Philippine security forces killed Thursday the leader of a Muslim militant group that has carried out deadly attacks on civilians to win support from Islamic State fighters in Iraq and Syria, authorities said.
Mohammad Jaafar Maguid, founder and leader of Ansarul Khilafa Philippines, was tracked down and shot at a beach resort on the southern island of Mindanao shortly after midnight, while three "cohorts" were arrested, a police report said.
Ansarul Khilafa is one of several violent Islamic militant groups on Mindanao, homeland of a large Filipino Muslim minority where a decades-old separatist rebellion has claimed more than 120,000 lives.
"He's wanted for bombing incidents. They use improvised explosive devices, killing people at town festivals," Chief Superintendent Cedric Train, the regional police chief, told AFP.
"They fly the ISIS flag in their camps. They want to be recognised by the ISIS," Train added, referring to the Islamic State group by one of its acronyms.
The military killed eight Ansarul Khilafa members in a clash in November 2015 at Maguid's Mindanao hometown of Palimbang, 1,000 kilometres (600 miles) south of Manila.
Interior Secretary Ismael Sueno warned of potential violent repercussions from the death of Maguid, more widely known by his nickname of Commander Tokboy.
"They might retaliate so we have to double our preparations," Sueno said, citing large Catholic religious festivals in the Philippines this month.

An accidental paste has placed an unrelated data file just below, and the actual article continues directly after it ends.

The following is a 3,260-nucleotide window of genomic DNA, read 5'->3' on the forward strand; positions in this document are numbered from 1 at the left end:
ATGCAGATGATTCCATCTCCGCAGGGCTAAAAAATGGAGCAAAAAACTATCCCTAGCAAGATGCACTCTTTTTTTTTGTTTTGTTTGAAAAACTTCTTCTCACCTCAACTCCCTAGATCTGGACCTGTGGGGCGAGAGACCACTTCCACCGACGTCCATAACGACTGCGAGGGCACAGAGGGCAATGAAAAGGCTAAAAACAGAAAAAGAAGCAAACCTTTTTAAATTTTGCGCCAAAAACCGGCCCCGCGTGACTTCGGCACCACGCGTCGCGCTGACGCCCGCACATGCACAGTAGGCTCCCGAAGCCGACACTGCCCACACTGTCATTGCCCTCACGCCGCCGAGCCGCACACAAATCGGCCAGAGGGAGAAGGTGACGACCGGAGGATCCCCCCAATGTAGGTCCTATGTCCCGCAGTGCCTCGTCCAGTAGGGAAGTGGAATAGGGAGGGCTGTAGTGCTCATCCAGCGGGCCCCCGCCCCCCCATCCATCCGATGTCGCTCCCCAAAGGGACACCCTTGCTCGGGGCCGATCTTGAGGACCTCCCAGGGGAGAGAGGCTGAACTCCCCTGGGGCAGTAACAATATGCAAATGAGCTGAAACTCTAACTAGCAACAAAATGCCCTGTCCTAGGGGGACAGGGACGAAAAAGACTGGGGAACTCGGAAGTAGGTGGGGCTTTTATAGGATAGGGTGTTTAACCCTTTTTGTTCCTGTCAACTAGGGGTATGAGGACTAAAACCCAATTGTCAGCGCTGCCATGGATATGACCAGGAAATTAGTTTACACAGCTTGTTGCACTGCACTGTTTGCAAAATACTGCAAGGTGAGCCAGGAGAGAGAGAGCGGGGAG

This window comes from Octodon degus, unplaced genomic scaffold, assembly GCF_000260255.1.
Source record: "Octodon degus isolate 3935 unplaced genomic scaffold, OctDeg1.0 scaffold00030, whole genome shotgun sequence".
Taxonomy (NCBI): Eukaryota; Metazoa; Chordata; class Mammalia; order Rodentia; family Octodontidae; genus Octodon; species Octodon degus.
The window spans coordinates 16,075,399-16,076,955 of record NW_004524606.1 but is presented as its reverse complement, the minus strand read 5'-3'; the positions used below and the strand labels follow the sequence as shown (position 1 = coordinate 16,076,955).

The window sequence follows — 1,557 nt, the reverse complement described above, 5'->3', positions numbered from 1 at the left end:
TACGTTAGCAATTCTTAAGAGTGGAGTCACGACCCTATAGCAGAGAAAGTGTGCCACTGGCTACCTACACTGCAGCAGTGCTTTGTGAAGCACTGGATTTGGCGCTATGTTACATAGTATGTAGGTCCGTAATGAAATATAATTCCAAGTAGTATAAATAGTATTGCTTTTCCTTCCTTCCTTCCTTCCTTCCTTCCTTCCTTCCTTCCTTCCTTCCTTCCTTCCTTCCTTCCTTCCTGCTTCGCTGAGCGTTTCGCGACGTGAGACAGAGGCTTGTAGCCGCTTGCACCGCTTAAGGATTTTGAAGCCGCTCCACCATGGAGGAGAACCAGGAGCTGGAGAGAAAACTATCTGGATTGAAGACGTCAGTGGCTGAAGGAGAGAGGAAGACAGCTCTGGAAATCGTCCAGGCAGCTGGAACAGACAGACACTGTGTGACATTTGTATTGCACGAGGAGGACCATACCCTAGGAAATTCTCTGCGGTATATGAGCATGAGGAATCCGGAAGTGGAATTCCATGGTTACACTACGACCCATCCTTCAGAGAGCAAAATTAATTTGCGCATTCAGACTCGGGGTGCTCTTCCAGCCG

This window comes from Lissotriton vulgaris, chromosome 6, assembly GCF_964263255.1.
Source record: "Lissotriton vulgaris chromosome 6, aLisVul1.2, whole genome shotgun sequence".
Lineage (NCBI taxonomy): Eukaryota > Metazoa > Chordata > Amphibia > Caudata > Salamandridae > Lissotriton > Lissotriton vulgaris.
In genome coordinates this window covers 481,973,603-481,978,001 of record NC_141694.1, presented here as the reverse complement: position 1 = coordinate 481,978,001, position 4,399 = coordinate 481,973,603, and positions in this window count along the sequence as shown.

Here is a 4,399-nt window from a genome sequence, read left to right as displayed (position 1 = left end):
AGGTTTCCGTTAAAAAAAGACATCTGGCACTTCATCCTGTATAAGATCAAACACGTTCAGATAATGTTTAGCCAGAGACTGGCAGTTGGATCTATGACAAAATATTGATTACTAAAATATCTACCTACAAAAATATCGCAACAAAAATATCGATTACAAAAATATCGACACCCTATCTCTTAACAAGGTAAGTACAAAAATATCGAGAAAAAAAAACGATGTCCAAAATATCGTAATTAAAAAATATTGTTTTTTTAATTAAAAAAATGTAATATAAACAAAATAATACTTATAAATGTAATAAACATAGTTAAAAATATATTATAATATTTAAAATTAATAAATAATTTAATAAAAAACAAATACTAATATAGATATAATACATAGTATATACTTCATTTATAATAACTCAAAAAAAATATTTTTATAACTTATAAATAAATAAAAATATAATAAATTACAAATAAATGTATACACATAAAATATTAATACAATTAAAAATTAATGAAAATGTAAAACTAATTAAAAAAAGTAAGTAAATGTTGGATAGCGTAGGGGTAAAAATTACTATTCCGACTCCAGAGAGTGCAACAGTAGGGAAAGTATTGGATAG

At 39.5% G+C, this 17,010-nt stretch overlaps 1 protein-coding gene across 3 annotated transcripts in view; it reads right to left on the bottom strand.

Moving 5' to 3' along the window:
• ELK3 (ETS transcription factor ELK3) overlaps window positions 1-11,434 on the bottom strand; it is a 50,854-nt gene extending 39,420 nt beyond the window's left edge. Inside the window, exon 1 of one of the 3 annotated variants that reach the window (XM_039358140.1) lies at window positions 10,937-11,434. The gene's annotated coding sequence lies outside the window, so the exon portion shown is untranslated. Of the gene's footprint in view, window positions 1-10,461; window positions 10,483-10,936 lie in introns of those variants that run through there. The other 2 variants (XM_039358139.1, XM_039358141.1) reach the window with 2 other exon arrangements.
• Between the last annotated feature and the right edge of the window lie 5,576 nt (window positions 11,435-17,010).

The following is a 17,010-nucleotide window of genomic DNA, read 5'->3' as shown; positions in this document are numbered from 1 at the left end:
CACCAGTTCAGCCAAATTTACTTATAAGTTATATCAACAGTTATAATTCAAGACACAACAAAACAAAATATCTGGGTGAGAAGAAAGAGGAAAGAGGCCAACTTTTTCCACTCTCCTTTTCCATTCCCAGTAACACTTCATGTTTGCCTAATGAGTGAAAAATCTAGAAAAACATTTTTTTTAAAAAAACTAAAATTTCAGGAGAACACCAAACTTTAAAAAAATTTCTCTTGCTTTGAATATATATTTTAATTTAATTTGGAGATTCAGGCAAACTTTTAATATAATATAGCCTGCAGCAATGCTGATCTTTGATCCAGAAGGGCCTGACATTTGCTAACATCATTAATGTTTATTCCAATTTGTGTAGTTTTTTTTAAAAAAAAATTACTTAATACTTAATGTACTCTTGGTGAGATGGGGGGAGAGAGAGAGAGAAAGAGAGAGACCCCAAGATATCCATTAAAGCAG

Ansarul Khilafa was behind an attack that left two civilians dead on Mindanao in 2008 as well as a series of robberies and other crimes, according to Sidney Jones, director of the Indonesia-based Institute for Policy Analysis of Conflict.
Maguid was arrested in 2009 but escaped eight months later, Jones said in a research paper published in October last year.
Train said the authorities had also been looking into Ansarul Khilafa's role in a bombing in Davao, Mindanao's largest city in September last year that killed 15 people and injured dozens of others.
Maguid, who Train said was aged 32, appeared in a video circulated on social media networks last year with the leaders of other local militant groups pledging allegiance to IS.